Think hot tub and you conjure up an image of luxury as you relax in the warming water sipping a glass of bubbly.
Think again. This hot tub experience is more akin to being a key ingredient of a ‘mini stony’ soup, comprising a stock of brownish water heated up with a wood-burning stove for four hours until piping hot, mixed with sticks, dirt and pebbles from the woodland floor and the secret ingredient you don’t dare contemplate, courtesy of filthy dirty small boys.
Whoever called this glamping is way off. A Country House Hideout break is more like an old-fashioned Swallows and Amazons adventure for today’s molly-coddled youngsters – and it’s fantastic fun, giving them the chance to run wild for a few days in the beautiful surroundings of Chesters Estate, outside Ancrum near Jedburgh in the Scottish Borders.
Accommodation is one of five encampments hidden away among the trees with great views over the fields to Fatlips folly. Each camp comprises a main tent, a discovery tent, a shower tent, a bath tub and cooking cart.
For the main living accommodation think Dr Livingstone if his wood and canvas bivouac had been kitted out by Cath Kidston.
There are three sleeping canopies complete with double bed, bunk beds and ‘bed in a cupboard’ that can accommodate up to six. The discovery tent next door has more camp beds, so your break can easily become a two-family one.
A wood-burning stove and kitchen sink are part of the well-stocked living area. A rustic table and chairs, plumbed-in toilet, LED lamps powered by a bike on the verandah and a wind-up gramophone make your stay just a tad more civilised.
The discovery tent is kitted out with a microscope and telescope and books on flora and fauna to encourage budding David Attenboroughs, but our three were more impressed with the field telephone which they used to call us constantly in the main tent.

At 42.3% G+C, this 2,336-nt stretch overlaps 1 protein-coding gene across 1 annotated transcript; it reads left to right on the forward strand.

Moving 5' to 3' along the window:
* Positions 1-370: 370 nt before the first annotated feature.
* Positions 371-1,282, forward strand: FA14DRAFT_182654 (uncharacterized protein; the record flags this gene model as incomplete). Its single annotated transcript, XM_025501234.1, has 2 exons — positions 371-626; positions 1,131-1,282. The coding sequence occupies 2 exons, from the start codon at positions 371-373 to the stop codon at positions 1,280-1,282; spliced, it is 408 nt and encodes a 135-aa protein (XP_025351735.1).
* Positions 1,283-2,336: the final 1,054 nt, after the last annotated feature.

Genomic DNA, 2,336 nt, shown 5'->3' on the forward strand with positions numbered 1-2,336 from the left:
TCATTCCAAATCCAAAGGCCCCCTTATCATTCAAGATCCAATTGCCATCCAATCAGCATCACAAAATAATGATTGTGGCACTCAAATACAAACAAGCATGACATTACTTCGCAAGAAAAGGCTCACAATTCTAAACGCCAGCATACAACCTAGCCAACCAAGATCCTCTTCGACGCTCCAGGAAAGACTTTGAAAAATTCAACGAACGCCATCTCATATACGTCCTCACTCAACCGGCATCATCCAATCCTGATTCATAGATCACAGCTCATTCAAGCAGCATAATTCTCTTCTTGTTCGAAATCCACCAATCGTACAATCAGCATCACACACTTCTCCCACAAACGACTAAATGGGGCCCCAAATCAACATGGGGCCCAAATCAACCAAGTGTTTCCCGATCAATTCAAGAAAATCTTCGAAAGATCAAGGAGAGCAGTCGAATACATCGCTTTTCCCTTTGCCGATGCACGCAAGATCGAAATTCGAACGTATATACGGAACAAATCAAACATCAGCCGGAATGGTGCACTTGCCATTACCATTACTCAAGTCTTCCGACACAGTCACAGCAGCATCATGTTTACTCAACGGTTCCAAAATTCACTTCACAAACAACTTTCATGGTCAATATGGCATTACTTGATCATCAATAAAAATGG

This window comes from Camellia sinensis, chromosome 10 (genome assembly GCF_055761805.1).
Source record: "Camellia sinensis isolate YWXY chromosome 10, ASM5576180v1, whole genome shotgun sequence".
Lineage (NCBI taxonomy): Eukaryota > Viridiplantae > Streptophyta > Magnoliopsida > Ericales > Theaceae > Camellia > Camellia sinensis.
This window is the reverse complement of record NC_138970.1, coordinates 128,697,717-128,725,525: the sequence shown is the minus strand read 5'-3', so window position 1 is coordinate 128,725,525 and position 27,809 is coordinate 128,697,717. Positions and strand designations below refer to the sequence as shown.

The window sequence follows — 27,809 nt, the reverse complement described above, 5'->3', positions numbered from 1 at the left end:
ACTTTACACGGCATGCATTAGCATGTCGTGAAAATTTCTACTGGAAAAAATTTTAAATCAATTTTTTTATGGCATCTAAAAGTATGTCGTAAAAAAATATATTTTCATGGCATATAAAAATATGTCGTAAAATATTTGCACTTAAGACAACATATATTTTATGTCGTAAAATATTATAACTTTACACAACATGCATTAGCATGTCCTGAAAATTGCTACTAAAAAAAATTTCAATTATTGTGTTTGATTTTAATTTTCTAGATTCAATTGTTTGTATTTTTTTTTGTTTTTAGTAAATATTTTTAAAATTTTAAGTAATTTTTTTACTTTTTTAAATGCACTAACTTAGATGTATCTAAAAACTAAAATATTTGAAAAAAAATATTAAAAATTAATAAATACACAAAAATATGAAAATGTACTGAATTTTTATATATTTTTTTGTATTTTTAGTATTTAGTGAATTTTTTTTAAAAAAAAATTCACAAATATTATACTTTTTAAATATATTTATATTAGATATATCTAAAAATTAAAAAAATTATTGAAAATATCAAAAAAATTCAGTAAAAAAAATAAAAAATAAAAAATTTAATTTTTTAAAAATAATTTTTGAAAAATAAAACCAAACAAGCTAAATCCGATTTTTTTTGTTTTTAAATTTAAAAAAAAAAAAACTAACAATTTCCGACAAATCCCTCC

The beautiful surroundings seemed to encourage their imagination to run riot. They delighted in turning the shower tent into a shoe shop (don’t ask) and transformed a fallen tree trunk into a pirate ship, using sleeping mats from the discovery tent as a mast.
They absolutely loved going for a ride in the wheelbarrows which are provided for transporting your luggage the half a mile from the car park area to encampment.
Chesters is the first site for Country House Hideout in Scotland, an offshoot of Feather Down Farm Days.
The 1,565-acre country estate lies on the banks of the River Teviot and apparently it is home to more than 1,000 sheep, 100 cows, roe deer, pheasants, partridges, buzzards, rooks, salmon, trout and rabbits.
With our three boys and their newfound friends from the neighbouring tents running whooping through the woods it’s hardly surprising that wildlife seemed to have moved elsewhere for the duration of our break.
You could quite easily spend your whole break on the estate, playing croquet, rowing on the river and tending to stoves.
Getting the hot tub ready can become an all-consuming fascination.
But whatever you do, don’t swallow the water if filthy dirty small boys have been in for a dip before you.